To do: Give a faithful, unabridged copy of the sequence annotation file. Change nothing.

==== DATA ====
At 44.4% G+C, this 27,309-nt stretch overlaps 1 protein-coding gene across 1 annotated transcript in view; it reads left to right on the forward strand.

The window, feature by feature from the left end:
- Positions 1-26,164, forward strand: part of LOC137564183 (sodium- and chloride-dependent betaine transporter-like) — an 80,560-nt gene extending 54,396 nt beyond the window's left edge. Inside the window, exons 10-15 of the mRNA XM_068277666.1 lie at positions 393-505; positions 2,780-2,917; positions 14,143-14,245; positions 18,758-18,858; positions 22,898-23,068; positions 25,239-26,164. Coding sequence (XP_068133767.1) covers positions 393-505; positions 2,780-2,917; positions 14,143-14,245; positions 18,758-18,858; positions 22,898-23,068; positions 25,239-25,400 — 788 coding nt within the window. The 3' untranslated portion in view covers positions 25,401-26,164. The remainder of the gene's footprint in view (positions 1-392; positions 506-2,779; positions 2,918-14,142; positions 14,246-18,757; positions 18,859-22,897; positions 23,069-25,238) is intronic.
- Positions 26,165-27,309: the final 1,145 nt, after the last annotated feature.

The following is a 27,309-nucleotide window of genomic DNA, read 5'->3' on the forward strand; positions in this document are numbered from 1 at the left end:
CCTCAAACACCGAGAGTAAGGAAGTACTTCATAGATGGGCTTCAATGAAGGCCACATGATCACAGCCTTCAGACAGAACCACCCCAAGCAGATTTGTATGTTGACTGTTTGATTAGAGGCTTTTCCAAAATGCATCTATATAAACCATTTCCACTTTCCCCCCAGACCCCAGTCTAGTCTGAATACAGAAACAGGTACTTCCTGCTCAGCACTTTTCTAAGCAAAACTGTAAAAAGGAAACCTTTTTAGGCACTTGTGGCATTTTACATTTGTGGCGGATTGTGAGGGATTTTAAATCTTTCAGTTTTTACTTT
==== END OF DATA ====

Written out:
At 44.4% G+C, this 27,309-nt stretch overlaps 1 protein-coding gene across 1 annotated transcript in view; it reads left to right on the forward strand.

The window, feature by feature from the left end:
- Positions 1-26,164, forward strand: part of LOC137564183 (sodium- and chloride-dependent betaine transporter-like) — an 80,560-nt gene extending 54,396 nt beyond the window's left edge. Inside the window, exons 10-15 of the mRNA XM_068277666.1 lie at positions 393-505; positions 2,780-2,917; positions 14,143-14,245; positions 18,758-18,858; positions 22,898-23,068; positions 25,239-26,164. Coding sequence (XP_068133767.1) covers positions 393-505; positions 2,780-2,917; positions 14,143-14,245; positions 18,758-18,858; positions 22,898-23,068; positions 25,239-25,400 — 788 coding nt within the window. The 3' untranslated portion in view covers positions 25,401-26,164. The remainder of the gene's footprint in view (positions 1-392; positions 506-2,779; positions 2,918-14,142; positions 14,246-18,757; positions 18,859-22,897; positions 23,069-25,238) is intronic.
- Positions 26,165-27,309: the final 1,145 nt, after the last annotated feature.

The following is a 27,309-nucleotide window of genomic DNA, read 5'->3' on the forward strand; positions in this document are numbered from 1 at the left end:
CCTCAAACACCGAGAGTAAGGAAGTACTTCATAGATGGGCTTCAATGAAGGCCACATGATCACAGCCTTCAGACAGAACCACCCCAAGCAGATTTGTATGTTGACTGTTTGATTAGAGGCTTTTCCAAAATGCATCTATATAAACCATTTCCACTTTCCCCCCAGACCCCAGTCTAGTCTGAATACAGAAACAGGTACTTCCTGCTCAGCACTTTTCTAAGCAAAACTGTAAAAAGGAAACCTTTTTAGGCACTTGTGGCATTTTACATTTGTGGCGGATTGTGAGGGATTTTAAATCTTTCAGTTTTTACTTT